In this section, Egwene makes uneasy alliance with her personal Dark One.
Egwene has good reason to detest the Seanchan, having endured a short time in their clutches as a damane. She is tolerant of their help when she first hears of their arrival, but the matter of who leads who must be decided. So, she and Fortuona must meet face to face for the sake of expediency, despite the risk to their status being seen doing so.
She wore a glittering dress whose train extended a ridiculous distance behind her, carried by eight da’covale, those servants in their horribly immodest clothing. The use of the adjectives ‘ridiculous’ and ‘horribly’ not only describe the physical appearance of Fortuona’s garments and entourage, but also Egwene’s judgment of it. This sort of deep and personal attribution of adjectives is one way the author succeeds in crafting the third-person limited point of view.
In her confrontation with Fortuona, Egwene takes up the familiar theme of freedom to choose. Many of the evils in this world limit people’s freedom, and Egwene’s cause is one that Rand recently supported, and will again in his imminent confrontation with the Dark One.
Both Fortuona and Egwene can be excused for spontaneous bouts of uncharacteristic blurting out what they are really thinking when their minds should be keenly focused on the politics of this encounter. Their minds may be sharp as diamond-studded bear traps, but all preparation and logic go out the window once a ta’veren is part of the conversation. If Mat weren’t present, readers might frown over the women’s lack of formality and veering off topic. I suppose Egwene’s eagerness to publicly beat Fortuona account for some of her behaviour.
Elsewhere, the generals are caught making mistakes, and Bashere is arrested as a result. Lan has verified his suspicions about Agelmar as well. Perrin would like to investigate this matter more, but he has been battling Slayer and protecting Rand.
In his battle Perrin sees an image of snakelike men battling as well. Are the forces of evil also attacking the Aelfinn? Or are the Aelfinn and Eelfinn secretly participating in the battle at Thakan’dar, staving off the threat to their own existence?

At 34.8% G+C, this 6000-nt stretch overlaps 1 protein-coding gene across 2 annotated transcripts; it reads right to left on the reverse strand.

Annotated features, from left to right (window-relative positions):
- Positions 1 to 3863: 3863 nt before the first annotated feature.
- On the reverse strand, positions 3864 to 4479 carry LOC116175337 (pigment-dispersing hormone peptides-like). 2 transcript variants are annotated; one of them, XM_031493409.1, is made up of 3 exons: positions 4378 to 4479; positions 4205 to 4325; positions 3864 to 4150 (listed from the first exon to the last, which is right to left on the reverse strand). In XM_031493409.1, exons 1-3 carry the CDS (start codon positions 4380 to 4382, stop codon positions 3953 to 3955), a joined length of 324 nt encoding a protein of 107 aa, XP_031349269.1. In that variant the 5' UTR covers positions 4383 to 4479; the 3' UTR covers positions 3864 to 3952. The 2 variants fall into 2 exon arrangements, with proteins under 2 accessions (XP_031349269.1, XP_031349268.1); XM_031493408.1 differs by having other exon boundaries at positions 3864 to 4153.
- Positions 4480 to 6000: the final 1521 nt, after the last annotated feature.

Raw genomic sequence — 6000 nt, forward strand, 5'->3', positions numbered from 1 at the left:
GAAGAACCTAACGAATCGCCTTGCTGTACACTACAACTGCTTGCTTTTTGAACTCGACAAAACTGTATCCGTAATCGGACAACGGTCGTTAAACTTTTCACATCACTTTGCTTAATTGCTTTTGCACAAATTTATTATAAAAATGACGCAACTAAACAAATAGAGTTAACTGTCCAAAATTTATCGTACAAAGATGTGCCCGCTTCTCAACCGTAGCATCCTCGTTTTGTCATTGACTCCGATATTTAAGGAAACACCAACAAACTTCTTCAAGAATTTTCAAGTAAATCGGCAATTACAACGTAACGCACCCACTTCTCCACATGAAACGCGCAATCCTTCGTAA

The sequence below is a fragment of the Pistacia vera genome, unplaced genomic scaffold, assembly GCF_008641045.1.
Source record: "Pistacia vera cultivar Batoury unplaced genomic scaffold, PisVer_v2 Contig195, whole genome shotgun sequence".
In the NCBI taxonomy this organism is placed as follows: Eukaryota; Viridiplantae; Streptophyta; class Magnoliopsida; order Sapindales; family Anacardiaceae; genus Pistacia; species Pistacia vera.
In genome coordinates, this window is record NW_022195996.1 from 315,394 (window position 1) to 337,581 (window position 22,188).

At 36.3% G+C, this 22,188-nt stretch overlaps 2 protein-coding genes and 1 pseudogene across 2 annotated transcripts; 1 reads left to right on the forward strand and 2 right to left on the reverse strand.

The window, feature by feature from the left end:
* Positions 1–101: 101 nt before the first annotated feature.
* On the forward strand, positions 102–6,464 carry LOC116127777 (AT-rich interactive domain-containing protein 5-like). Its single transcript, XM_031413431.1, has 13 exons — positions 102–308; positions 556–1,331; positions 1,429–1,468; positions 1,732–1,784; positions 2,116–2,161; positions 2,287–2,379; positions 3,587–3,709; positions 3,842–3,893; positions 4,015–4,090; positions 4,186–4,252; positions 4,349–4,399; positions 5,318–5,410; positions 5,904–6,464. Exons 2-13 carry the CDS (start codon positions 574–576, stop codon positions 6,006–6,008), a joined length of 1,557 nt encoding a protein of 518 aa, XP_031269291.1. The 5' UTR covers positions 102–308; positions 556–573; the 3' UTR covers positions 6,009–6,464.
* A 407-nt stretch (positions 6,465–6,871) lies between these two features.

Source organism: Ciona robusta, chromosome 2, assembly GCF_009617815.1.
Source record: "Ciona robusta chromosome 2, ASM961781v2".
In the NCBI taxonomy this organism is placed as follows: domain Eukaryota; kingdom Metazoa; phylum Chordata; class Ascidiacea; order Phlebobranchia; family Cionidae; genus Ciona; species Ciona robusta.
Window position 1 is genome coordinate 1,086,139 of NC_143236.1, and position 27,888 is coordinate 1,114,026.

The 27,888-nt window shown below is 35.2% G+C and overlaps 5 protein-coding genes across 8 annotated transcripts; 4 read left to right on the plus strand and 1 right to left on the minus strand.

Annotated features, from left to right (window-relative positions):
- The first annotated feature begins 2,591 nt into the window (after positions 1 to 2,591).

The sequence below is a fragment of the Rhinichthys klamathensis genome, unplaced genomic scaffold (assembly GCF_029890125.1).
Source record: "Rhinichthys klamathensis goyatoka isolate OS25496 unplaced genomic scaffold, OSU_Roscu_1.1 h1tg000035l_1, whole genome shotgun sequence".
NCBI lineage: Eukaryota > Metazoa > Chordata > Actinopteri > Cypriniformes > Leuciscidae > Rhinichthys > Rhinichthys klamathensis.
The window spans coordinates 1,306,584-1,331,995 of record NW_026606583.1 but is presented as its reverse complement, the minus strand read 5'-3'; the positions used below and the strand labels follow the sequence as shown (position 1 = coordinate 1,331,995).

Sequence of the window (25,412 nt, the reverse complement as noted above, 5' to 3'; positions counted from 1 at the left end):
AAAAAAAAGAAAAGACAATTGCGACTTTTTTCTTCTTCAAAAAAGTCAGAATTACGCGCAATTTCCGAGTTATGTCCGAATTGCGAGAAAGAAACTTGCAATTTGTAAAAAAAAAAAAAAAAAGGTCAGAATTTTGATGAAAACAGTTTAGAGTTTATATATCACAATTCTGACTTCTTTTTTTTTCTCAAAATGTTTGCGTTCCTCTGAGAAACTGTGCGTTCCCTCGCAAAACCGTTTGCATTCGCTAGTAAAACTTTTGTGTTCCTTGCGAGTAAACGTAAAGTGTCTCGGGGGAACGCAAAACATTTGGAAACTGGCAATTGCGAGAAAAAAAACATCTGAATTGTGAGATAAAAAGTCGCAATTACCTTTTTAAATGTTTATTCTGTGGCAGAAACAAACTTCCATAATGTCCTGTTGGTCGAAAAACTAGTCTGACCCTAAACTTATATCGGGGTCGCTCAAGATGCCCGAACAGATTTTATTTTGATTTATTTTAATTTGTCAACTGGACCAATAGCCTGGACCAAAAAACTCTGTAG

The dreamspike serves a major plot related purpose, keeping Rand safe from outside interference, though it may later slow his escape. The wolves add to Rand’s defense, summoning Perrin whenever Slayer approaches.
Perrin’s encounter with Slayer ends in victory as the other man is driven off before he can harm Rand. Perrin and Gaul also fight several red-veiled Aiel, defeating the last by changing them into idiots. I wonder whether the turning process somehow weakens their willpower, thus affecting how easily they are altered in Tel’aran’rhiod, or perhaps it is simply lack of training as Perrin surmises. Lanfear even shows up to aid Perrin yet again, and despite misgivings, it is difficult not to wonder if this most Forsaken of them all might be swayed back to the Light.
Moridin has no such second chances in his future: “Now? Now you beg me to return to the Light? I have been promised oblivion. Finally, nothing, a destruction of my entire being. An end. You will not steal that from me, Lews Therin! By my grave, you will not!” Moridin came forward swinging.
Shaidar Haran’s demise is anticlimactic, yet not without interest. The giant Myrddraal’s husk lies on the ground before an infinite Blackness, whose touch may spell the end of Rand. Moridin will try to bleed one last time to weaken him enough for the Dark One to prevail, perhaps even to defeat Rand himself. The stakes, emotion, and uneven odds all contribute to the intensity of Rand’s slow progress to the Bore. The slow pace of Rand’s battle, explained by the time differential, also keeps the tension high. The book is half over, and he’s just facing his opponent now. How much can be left? What will happen? So, so good.
A raken hit by a fireball crashes atop a messenger in Byrne’s camp. With no one else to carry a plea for help, Min offers her aid. Necessity is a very believable reason for improbable coincidences to take place. In this case, it provides the desired motivation for Min and Bryne, and is quicker and more elegant than any other convoluted attempt to place her with the Seanchan could be. Added to Fortuona, Min and Mat now offer another convenient pair of viewpoints to show events from a more Seanchan perspective.
The use of an Ogier song of mourning makes the reader’s mood more downcast, especially in contrast to how the Ogier’s manic battle rage had provided an uplifting source of hope in an earlier chapter. Loial’s sections are short, and used to punctuate the plot with the desired emotion each time he shows up.
Writing Lessons: Use adjectives to simultaneously describe physical and symbolic elements, as well as reveal character.
Use necessity as a means to make improbable scenarios more believable.